The DragonFly created a huge buzz when it launched in 2012.
AudioQuest took a DAC and headphone amp – two traditional hi-fi components – and served them up in a great-sounding, consumer-friendly package.
MORE: Awards 2014 - Best DACs
Design and features
What you see here may look identical to the original DragonFly we reviewed back in 2012, but this is actually DragonFly v1.2.
You can tell if it’s the new version, not just because of the new price (£130 compared with £215 when it launched) but also because a sticker on the box tells you so, and the ring around the headphone jack is now grey (instead of black).
There’s also a subtle smattering of new markings and logos.
It’s inside where AudioQuest has made some pretty big changes. In an attempt to squeeze out even greater sound quality, the signal path between the DAC chip and the analogue output has been shortened and the internal power supply has been tweaked.
Otherwise, the general specification of the DragonFly hasn’t changed. This means the unit’s still asynchronous, PC and Mac compatible, and piggybacks the volume control of your music player’s software.
It can play up to 24-bit/96kHz files, but high-res 24-bit/192kHz files will have to be downsampled by the computer to 24/96.
We’ve always been huge fans of the DragonFly’s design. It’s weighty enough in the hand, while the matt finish feels smooth and satisfying to the touch.
The logo lights up in different colours to indicate the type of file being played: green is 44.1kHz, blue is 48kHz, amber is 88.2kHz and magenta is 96kHz.
Play a couple of tracks and you realise the open, spacious and detailed sound of the original DragonFly is still there, but the new version sounds even cleaner and clearer.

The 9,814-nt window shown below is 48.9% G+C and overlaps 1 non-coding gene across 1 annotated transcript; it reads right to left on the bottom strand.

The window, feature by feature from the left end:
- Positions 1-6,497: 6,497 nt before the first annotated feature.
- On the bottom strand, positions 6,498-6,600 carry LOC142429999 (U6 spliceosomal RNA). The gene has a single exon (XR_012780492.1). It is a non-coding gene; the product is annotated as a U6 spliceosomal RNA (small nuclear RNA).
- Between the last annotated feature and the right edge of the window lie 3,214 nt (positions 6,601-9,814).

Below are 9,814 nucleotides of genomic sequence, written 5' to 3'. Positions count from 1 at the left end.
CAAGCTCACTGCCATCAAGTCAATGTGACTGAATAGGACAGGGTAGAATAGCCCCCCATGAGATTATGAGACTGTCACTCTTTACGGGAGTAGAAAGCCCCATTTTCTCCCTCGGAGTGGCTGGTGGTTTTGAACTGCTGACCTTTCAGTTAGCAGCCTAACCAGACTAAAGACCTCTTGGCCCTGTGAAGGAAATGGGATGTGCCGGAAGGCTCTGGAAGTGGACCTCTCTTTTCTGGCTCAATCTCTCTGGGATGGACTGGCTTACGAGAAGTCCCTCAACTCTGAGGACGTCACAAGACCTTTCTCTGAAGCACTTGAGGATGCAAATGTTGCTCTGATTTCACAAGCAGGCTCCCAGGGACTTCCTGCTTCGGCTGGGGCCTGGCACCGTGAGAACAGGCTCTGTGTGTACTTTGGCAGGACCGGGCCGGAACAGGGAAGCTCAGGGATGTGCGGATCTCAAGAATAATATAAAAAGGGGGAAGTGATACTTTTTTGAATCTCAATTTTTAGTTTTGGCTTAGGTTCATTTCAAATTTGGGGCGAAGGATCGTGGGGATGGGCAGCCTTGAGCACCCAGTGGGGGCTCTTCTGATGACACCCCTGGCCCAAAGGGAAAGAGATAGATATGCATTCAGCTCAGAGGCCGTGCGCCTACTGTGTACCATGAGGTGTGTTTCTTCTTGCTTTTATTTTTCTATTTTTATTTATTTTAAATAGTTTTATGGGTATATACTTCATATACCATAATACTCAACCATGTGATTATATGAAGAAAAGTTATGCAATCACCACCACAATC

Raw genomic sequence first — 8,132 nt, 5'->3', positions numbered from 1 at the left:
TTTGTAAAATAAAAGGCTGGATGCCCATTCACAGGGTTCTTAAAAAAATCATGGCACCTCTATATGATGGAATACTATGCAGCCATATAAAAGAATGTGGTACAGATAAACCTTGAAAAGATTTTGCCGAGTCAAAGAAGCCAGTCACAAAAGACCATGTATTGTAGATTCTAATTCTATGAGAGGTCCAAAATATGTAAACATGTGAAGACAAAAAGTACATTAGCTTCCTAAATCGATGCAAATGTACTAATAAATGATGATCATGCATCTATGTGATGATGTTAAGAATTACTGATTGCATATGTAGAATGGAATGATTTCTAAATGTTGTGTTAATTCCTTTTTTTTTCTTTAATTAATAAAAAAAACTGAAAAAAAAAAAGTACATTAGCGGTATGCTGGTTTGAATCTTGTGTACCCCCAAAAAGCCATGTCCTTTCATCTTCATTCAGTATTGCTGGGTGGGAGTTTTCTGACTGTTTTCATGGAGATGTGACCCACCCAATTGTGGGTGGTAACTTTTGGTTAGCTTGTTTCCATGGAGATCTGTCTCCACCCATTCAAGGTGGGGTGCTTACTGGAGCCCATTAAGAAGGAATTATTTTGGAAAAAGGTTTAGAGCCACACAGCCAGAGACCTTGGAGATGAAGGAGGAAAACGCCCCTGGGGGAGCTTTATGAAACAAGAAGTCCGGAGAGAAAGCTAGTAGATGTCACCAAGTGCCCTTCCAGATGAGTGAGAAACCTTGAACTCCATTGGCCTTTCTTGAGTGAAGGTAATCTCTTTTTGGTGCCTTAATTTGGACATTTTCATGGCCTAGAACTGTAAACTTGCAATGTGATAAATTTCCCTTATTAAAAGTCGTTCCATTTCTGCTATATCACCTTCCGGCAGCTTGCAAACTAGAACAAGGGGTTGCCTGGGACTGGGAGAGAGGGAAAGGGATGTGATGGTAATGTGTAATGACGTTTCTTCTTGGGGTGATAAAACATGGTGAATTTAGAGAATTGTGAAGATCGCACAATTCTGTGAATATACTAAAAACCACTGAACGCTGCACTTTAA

This DragonFly picks out greater detail and displays even greater dynamic thrust. Tracks sound more pristine and more communicative than before.
Up Is Down, from the Pirates of the Caribbean soundtrack, for example, is a blockbuster of a track – pacy, powerful and dynamic. And the DragonFly easily communicates all these facets to the listener.
With a WAV version of the track, strings flow naturally and wind instruments combine with percussion for a rousing, dynamic and explosive end to the track.
The DragonFly’s ability to follow a track’s rhythm and timing is superb.
More after the break
Calvin Harris’s Under Control is a feel-good dance tune and the DragonFly matches it with a fine sense of enthusiasm and an equally upbeat tempo. Listening to the track is an uplifting and hugely enjoyable experience.
There’s a great sense of solidity and depth to bass notes too – the DragonFly’s decisive and confident in its delivery of Jay-Z’s Empire State Of Mind whether it’s a CD-quality rip or a compressed version played through Spotify.
The drum-kicks hit with real purpose, with leading edges clearly defined, as is the striking of piano keys in the background.
Alicia Keys’s vocal doesn’t sound quite as smooth as it does when heard through Cambridge Audio's DacMagic XS, but you are getting a getting greater transparency and detail.